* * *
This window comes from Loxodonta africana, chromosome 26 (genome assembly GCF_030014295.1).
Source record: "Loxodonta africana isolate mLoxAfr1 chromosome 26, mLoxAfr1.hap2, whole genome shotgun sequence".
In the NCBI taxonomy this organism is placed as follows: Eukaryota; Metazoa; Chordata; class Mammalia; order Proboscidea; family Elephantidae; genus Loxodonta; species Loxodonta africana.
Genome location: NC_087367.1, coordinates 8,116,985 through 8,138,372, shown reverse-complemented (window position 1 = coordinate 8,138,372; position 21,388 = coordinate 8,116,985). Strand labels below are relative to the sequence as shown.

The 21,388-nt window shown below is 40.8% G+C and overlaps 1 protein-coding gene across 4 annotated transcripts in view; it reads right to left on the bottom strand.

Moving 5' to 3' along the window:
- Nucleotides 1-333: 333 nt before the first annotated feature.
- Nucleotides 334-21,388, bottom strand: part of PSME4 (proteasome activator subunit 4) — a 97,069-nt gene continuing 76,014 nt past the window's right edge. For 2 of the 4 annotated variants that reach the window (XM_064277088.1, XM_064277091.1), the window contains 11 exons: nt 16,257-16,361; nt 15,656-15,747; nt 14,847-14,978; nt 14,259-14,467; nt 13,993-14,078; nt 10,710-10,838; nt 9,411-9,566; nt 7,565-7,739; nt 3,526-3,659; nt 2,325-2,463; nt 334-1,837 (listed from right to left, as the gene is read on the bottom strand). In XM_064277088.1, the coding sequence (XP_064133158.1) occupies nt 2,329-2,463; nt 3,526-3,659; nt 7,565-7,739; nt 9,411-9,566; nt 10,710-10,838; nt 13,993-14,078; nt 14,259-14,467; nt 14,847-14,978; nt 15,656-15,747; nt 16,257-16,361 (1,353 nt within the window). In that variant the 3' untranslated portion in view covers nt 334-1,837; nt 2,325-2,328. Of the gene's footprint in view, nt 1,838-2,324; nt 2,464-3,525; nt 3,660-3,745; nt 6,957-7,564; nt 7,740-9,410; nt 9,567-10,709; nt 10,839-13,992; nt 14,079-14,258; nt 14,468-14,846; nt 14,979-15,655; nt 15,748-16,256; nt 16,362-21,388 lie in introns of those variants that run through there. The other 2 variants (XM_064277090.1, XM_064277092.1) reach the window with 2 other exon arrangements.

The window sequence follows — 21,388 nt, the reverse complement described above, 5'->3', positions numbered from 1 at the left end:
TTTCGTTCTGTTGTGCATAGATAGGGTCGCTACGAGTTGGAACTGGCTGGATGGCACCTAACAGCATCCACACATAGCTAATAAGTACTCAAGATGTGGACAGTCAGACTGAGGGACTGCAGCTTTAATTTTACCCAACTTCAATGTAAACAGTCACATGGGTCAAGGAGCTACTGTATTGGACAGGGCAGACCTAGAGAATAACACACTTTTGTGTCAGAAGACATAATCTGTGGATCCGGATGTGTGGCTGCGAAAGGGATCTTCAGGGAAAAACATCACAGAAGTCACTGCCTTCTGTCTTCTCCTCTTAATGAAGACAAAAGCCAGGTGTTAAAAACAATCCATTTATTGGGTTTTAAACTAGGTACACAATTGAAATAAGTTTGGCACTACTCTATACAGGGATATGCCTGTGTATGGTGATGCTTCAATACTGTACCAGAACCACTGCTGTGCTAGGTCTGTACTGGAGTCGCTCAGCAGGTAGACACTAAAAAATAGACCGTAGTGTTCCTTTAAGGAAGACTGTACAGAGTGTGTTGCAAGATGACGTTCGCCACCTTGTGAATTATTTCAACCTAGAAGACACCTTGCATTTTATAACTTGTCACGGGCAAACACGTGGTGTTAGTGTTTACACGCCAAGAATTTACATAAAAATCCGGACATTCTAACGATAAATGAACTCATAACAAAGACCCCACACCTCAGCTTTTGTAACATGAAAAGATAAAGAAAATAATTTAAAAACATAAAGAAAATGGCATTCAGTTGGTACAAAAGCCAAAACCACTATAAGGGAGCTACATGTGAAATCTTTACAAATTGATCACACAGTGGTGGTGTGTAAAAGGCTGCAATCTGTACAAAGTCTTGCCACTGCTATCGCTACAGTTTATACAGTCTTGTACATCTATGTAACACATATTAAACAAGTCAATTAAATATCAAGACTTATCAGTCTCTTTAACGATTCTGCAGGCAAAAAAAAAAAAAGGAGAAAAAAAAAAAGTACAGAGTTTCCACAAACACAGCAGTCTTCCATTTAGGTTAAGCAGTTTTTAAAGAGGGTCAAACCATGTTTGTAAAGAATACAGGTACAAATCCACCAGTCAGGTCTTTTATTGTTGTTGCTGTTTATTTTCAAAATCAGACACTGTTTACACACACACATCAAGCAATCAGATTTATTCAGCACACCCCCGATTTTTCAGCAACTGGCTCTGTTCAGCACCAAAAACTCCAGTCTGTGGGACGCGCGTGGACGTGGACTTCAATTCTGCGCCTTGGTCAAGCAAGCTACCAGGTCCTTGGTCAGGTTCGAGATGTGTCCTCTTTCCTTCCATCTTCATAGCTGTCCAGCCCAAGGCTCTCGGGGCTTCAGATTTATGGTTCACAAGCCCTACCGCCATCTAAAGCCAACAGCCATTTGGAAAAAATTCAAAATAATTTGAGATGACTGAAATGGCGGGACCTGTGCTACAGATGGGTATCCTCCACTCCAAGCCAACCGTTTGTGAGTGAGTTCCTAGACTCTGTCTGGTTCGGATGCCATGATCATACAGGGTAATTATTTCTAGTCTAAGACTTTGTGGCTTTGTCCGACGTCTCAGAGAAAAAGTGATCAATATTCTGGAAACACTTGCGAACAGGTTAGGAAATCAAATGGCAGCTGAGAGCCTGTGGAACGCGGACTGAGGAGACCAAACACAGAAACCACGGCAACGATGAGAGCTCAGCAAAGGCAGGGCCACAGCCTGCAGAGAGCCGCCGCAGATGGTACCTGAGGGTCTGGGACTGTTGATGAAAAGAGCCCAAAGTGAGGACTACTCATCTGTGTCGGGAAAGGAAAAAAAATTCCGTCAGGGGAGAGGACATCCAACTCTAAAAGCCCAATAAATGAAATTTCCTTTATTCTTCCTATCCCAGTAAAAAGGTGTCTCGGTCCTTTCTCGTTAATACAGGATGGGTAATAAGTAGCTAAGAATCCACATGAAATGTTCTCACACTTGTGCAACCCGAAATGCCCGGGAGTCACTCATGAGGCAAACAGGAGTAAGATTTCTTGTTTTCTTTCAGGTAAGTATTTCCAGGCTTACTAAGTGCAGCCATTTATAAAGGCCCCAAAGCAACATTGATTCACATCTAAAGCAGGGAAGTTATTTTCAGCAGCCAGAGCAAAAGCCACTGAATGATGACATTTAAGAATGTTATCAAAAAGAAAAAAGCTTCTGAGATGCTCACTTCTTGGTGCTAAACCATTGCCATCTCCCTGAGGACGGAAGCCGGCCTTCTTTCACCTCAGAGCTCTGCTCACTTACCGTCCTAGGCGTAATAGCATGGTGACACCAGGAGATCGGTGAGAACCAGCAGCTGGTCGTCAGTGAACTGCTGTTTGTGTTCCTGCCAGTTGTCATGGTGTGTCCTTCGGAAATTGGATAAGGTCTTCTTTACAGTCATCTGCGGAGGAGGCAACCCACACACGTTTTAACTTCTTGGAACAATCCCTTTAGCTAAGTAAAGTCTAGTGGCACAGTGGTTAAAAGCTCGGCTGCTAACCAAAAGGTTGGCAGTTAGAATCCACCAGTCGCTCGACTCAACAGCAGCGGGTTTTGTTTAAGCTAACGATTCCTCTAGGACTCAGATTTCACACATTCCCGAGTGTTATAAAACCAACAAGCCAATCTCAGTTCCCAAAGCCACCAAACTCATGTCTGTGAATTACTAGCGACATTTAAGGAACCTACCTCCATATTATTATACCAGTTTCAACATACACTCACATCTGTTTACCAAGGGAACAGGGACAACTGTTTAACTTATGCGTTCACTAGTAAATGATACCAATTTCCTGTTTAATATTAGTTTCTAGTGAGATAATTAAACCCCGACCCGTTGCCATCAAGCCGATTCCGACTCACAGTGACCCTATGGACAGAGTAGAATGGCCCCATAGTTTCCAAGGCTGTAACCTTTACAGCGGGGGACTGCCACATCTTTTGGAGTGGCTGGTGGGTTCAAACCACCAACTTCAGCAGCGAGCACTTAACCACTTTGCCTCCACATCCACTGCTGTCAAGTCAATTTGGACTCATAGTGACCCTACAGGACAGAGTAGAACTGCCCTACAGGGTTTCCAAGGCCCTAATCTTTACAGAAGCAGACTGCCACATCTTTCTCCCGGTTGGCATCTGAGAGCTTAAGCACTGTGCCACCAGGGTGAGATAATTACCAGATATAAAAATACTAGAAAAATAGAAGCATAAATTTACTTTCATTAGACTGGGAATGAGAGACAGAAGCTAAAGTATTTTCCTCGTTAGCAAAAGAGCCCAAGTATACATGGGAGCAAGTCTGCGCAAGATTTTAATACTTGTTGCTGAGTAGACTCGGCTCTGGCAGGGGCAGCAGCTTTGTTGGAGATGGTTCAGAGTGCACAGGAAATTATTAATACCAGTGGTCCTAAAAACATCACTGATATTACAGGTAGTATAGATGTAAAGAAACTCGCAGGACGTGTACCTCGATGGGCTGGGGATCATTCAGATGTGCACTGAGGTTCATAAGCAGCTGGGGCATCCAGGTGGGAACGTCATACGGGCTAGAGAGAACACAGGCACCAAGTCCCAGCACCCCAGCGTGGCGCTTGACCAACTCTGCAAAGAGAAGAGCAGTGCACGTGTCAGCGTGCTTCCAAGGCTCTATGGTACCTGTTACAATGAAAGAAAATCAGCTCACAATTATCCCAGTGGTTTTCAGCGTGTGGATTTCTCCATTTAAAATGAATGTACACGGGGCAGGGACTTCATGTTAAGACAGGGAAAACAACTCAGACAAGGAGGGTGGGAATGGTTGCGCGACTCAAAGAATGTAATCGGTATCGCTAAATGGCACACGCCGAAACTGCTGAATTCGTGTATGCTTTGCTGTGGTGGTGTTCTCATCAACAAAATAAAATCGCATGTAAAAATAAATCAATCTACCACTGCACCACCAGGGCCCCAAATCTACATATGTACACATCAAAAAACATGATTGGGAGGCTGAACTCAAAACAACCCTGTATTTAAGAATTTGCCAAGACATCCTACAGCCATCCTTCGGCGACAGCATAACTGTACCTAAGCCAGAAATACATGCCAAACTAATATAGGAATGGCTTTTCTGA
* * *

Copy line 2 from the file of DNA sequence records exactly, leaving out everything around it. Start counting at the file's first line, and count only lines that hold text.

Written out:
Source record: "Loxodonta africana isolate mLoxAfr1 chromosome 26, mLoxAfr1.hap2, whole genome shotgun sequence".